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Welcome to another addition of Author Spotlight! It’s been a little while, but I’m excited to be back with an author who’s celebrating the release of her sophomore novel, which I loved. Please welcome…


And then enjoy this last moment before you’ll forever begin to picture her this way:

ZombieYes, that is Alison dressed as a Flashdance-theme zombie. I realize that’s probably already sold you on any and all books she may write from now, but just in case, let’s learn a little more about her/them!

Here’s her official bio:

ALISON CHERRY, author of Red, lives in Brooklyn, New York. She is a professional photographer and spent many years working as a lighting designer for theater, dance, and opera productions. She once faked an important appointment so she could leave rehearsal in time to watch the finale of The Amazing Race. Visit her at alisoncherrybooks.com or follow @alison_cherry on Twitter.

But here is the more important Dahliafied version:

Alison Cherry is an awesome person I’m privileged to get to see and sometimes freak out to about authorly things frequently. Her hair is real and great, her name is real and great, and her new book is called For Real and it is also great. (But seriously great – like, so much fun, great sisterly relationship, awesome settings, did not at any point want to put it down kind of great.) Alison’s got serious authorly range; on top of writing two completely different YAs, she also has MG coming out. Now I just need to figure out how to pull her to the NA dark side…

And now, here’s some info about her books!

The Published

A Little-Known Fact About Red: There’s an important scene in RED that takes place at a gourmet French fry restaurant called Fry Me to the Moon, and the first question nearly EVERY SINGLE READER asks is whether the restaurant is real. Sadly, it is not. Maybe I should retire as a writer and fix that?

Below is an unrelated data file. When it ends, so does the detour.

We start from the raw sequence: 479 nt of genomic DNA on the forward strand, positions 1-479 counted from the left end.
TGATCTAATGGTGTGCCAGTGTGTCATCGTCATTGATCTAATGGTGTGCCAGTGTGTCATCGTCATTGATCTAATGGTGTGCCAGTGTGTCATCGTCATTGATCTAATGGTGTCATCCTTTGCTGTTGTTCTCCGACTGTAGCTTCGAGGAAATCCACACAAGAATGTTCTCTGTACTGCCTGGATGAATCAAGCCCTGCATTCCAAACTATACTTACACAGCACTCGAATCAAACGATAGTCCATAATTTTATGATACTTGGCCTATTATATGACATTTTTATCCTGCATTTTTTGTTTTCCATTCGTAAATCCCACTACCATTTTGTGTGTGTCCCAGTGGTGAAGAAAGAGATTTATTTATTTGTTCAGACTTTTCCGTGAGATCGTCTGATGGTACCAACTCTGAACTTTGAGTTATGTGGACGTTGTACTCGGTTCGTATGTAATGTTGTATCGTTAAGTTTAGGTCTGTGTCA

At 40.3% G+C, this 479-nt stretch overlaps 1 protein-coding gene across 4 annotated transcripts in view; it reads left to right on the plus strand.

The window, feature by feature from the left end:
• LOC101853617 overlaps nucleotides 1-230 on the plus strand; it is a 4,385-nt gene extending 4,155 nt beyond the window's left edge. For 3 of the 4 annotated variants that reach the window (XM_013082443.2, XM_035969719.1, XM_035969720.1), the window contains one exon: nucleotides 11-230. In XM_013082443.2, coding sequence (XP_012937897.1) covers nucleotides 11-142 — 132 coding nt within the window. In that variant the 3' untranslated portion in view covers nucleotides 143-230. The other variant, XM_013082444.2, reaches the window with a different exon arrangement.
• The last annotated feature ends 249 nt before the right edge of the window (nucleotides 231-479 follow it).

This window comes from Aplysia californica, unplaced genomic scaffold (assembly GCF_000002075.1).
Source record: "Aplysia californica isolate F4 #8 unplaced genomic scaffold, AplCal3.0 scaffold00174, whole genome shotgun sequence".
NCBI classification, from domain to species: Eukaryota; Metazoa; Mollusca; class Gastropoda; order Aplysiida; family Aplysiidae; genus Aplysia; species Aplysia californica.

A Sensory Image to Go With it: There’s an extremely annoying song in RED called “Red is the Color of My Heart;” my main character has to hear it over and over, and it drives her completely insane. It’s a jazzy Big Band number in the style of “Love You Madly” by Duke Ellington, but much, much sappier. The song isn’t real, but I know how it goes, and it is constantly getting stuck in my head. (It’s stuck in my head right now, actually.)

A Bonus Blog Post: A particularly comprehensive interview with Teen Lit Rocks, in which Alison discusses pageant moms, redheadedness, allegory, and what she read as a teen: http://teenlitrocks.com/2013/10/11/red-blog-tour-interview-with-alison-cherry/

Buy It! B&N * Indiebound * Amazon


A Little-Known Fact About For Real: There’s a scene in this book that I stole from the very first book I ever wrote, most of which is totally unpublishable and will never see the light of day. The scene originally took place in a girl’s bedroom in the Midwest. Now it takes place on a stage in India in front of hundreds of people, but the trajectory is exactly the same.

A Sensory Image to Go With It: One of the challenges on the reality show in FOR REAL involves painting an elephant, and I had a great time researching how to do it.

Buy it! B&N * Indiebound * Amazon


The Upcoming

GRANDMA JO’S GUIDE TO PRIM AND PROPER PILFERING (out spring 2016), which is about a twelve-year-old girl who discovers her grandmother’s “bridge club” is actually a heist ring.

Three things I researched while writing this book:

1) Can parrots sing Christmas carols?

2) How does lock-picking work?

3) How much does a taxidermy bear weigh?

LOOK BOTH WAYS (out November 2016), which is about musical theater and two girls walking the very fine line between obsessive, platonic friendship and romantic love. (Blogger’s Note: YES. THIS IS MY CRACK.)

This book includes the most awkward, uncomfortable scene I have ever written, and I ended up writing it in a coffee shop. I spent the entire time squirming, hiding my eyes, and looking around to make sure no strangers were reading over my shoulder.

And now, for the book pimping portion of our program, because this is my blog, after all:

Tell us about your critique partner and why their books are awesome!

I have a LOT of critique partners, and I could wax poetic about them forever. In the interest of not boring you all to death, I will pick three fabulous people to rave about: